MOSCOW, November 16. The dry grinding method for recycling multi-component paper of the Tetra Pak type was proposed by scientists from Northern (Arctic) Federal University. According to them, this technology will simplify disposal and make it possible to reuse this type of waste. This was reported in the press service of the university.
As the researchers note, in Russia most of the complex paper products are not recycled, but end up in landfills and lead to the accumulation of solid waste. Such waste paper includes multi-component packaging, laminated and foil paper such as Tetra Pak and moisture-resistant types of cardboard.
Scientists from the Northern (Arctic) Federal University named after M.V. Lomonosov (NAFU) have tested dry grinding technology, which makes it possible to preserve the important properties of fiber in waste paper that is difficult to process using classical technologies and ensure their reuse in the production of paper and cardboard.
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“By dry milling, the plastic layers are shredded and can be more efficiently removed from the fiber mass or, for example, integrated into it to produce designer speckled papers and boards. We studied the properties of the resulting mass and identified its suitability for recycling into paper products,” said Yulia Sevastyanova, professor at the Department of Pulp, Paper and Wood Chemical Production of Northern Federal University.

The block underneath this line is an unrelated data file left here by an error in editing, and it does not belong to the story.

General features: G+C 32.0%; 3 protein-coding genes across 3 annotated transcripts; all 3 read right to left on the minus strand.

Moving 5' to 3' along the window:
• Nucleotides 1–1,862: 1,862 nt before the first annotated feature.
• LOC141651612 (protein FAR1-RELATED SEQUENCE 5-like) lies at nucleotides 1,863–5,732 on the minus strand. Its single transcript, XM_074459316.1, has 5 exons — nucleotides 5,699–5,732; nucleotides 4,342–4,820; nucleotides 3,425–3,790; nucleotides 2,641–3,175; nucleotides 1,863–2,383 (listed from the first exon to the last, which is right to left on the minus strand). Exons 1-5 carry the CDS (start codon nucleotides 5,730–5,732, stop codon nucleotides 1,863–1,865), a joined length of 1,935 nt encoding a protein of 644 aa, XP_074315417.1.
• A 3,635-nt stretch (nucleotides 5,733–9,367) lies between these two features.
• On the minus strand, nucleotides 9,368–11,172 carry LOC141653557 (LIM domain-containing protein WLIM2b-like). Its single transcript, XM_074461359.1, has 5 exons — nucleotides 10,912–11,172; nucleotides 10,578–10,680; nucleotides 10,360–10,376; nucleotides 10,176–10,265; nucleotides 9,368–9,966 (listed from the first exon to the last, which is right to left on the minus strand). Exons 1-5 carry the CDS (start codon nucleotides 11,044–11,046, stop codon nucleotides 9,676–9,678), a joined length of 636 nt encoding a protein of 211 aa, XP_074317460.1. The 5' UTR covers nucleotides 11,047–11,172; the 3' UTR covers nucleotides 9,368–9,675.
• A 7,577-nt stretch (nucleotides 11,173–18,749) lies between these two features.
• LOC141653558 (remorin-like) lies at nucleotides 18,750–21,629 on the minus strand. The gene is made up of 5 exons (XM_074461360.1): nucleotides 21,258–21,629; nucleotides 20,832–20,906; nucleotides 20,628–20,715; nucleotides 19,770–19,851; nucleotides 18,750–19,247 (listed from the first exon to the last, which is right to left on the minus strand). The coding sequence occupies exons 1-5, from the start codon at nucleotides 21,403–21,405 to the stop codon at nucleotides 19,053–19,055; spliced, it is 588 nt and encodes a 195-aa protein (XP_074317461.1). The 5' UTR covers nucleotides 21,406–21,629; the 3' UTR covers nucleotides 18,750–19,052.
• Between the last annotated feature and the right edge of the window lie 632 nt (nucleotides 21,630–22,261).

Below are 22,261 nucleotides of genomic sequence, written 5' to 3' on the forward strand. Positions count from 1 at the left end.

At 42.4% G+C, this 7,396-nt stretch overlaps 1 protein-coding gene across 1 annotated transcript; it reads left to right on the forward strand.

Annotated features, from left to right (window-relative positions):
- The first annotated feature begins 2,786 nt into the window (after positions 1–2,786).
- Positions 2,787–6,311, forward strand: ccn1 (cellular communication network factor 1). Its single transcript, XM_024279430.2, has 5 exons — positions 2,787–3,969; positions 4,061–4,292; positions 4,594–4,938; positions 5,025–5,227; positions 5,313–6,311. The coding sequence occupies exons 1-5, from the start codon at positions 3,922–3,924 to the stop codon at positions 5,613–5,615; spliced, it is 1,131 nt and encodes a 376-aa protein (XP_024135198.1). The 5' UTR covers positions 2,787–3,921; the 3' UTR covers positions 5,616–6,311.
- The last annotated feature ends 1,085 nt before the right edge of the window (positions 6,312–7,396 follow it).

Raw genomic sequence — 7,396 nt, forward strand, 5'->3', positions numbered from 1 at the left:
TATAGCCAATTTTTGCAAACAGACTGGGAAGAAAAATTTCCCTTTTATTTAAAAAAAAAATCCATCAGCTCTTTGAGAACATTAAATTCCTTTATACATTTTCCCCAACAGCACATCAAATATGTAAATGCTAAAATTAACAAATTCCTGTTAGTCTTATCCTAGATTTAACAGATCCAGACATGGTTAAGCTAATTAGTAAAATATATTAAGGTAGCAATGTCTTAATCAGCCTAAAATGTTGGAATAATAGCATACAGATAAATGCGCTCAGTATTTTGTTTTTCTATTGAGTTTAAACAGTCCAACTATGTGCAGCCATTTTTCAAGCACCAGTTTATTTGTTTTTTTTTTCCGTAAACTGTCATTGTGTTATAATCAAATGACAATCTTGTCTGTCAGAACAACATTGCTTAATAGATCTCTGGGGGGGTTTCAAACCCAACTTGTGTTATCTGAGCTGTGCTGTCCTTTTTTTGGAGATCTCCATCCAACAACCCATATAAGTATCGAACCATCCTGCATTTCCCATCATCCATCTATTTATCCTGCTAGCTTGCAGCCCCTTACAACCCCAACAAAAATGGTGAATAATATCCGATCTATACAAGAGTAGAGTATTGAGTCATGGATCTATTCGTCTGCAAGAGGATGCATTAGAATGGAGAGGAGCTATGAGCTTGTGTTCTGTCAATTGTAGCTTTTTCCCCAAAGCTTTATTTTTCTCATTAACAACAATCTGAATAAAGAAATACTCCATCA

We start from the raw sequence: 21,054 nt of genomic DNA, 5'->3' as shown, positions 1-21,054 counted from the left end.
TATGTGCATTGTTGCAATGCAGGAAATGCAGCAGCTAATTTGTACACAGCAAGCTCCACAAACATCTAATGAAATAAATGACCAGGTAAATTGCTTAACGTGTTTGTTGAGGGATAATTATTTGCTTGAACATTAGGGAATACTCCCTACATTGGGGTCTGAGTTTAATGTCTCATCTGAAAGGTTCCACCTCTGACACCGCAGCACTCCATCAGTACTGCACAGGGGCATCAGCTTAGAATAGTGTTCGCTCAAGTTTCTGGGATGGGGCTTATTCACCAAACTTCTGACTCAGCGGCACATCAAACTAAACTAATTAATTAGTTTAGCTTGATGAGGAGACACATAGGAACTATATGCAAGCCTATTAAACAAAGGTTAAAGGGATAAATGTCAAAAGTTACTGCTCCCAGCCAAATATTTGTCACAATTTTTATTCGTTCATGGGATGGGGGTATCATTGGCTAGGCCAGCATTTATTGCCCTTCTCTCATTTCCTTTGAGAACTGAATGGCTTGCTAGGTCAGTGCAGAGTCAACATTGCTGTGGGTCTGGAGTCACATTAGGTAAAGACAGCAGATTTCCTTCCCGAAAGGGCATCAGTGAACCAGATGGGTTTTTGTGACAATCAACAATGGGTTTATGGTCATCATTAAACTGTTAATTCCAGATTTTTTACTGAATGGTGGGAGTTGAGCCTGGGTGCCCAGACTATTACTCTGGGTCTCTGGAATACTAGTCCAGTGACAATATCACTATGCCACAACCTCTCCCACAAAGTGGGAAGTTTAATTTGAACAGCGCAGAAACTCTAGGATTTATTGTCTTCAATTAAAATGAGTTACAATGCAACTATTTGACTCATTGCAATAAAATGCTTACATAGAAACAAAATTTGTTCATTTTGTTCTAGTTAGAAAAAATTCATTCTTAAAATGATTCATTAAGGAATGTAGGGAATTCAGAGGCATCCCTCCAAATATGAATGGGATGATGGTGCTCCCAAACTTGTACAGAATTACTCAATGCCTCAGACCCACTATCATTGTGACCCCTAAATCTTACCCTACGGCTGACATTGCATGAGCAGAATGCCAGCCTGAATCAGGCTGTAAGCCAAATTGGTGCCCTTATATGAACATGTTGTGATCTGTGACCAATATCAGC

She added that traditionally, so-called wet processes are used in the processing of paper products, that is, those occurring in the presence of water. Typically, the dissolution of waste paper occurs in an aqueous environment, in hydraulic thinners, which causes high costs and is ineffective for multi-component packaging.
“In Russia there are no operating paper production plants that use difficult-to-recycle combined packaging using the dry grinding method again in paper and cardboard, although the method is known in the world. The advantage of our development lies precisely in the ability to recycle that segment of waste paper that is not in demand today and is sent to landfills, increasing the amount of solid waste,” said Natalya, head of the department of pulp, paper and wood chemical production of NArFU Shcherbak.
The research team will continue to develop methods and tools for recycling various types of paper and cardboard waste. This provides a prerequisite for a feasibility study for the creation of new high-tech production facilities for the recycling of difficult-to-recycle types of waste paper.